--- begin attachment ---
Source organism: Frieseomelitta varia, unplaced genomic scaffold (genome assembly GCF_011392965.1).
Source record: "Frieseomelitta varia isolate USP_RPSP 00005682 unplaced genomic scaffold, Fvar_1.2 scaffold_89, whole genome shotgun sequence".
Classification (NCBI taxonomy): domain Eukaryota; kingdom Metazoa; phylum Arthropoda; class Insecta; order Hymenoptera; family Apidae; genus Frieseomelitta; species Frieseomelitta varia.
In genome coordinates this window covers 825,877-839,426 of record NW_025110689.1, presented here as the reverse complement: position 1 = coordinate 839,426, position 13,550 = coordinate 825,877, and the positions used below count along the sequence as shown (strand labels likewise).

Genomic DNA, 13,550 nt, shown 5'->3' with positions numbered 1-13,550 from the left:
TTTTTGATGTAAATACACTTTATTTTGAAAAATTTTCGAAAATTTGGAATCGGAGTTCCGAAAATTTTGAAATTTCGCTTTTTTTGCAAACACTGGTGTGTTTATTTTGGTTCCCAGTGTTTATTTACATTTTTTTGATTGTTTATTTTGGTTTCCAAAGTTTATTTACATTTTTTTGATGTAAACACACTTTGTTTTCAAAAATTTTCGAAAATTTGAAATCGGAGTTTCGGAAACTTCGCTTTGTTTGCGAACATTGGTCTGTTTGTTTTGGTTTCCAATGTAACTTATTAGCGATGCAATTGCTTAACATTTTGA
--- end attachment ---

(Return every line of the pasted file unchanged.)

Source organism: Frieseomelitta varia, unplaced genomic scaffold (genome assembly GCF_011392965.1).
Source record: "Frieseomelitta varia isolate USP_RPSP 00005682 unplaced genomic scaffold, Fvar_1.2 scaffold_89, whole genome shotgun sequence".
Classification (NCBI taxonomy): domain Eukaryota; kingdom Metazoa; phylum Arthropoda; class Insecta; order Hymenoptera; family Apidae; genus Frieseomelitta; species Frieseomelitta varia.
In genome coordinates this window covers 825,877-839,426 of record NW_025110689.1, presented here as the reverse complement: position 1 = coordinate 839,426, position 13,550 = coordinate 825,877, and the positions used below count along the sequence as shown (strand labels likewise).

Genomic DNA, 13,550 nt, shown 5'->3' with positions numbered 1-13,550 from the left:
TTTTTGATGTAAATACACTTTATTTTGAAAAATTTTCGAAAATTTGGAATCGGAGTTCCGAAAATTTTGAAATTTCGCTTTTTTTGCAAACACTGGTGTGTTTATTTTGGTTCCCAGTGTTTATTTACATTTTTTTGATTGTTTATTTTGGTTTCCAAAGTTTATTTACATTTTTTTGATGTAAACACACTTTGTTTTCAAAAATTTTCGAAAATTTGAAATCGGAGTTTCGGAAACTTCGCTTTGTTTGCGAACATTGGTCTGTTTGTTTTGGTTTCCAATGTAACTTATTAGCGATGCAATTGCTTAACATTTTGA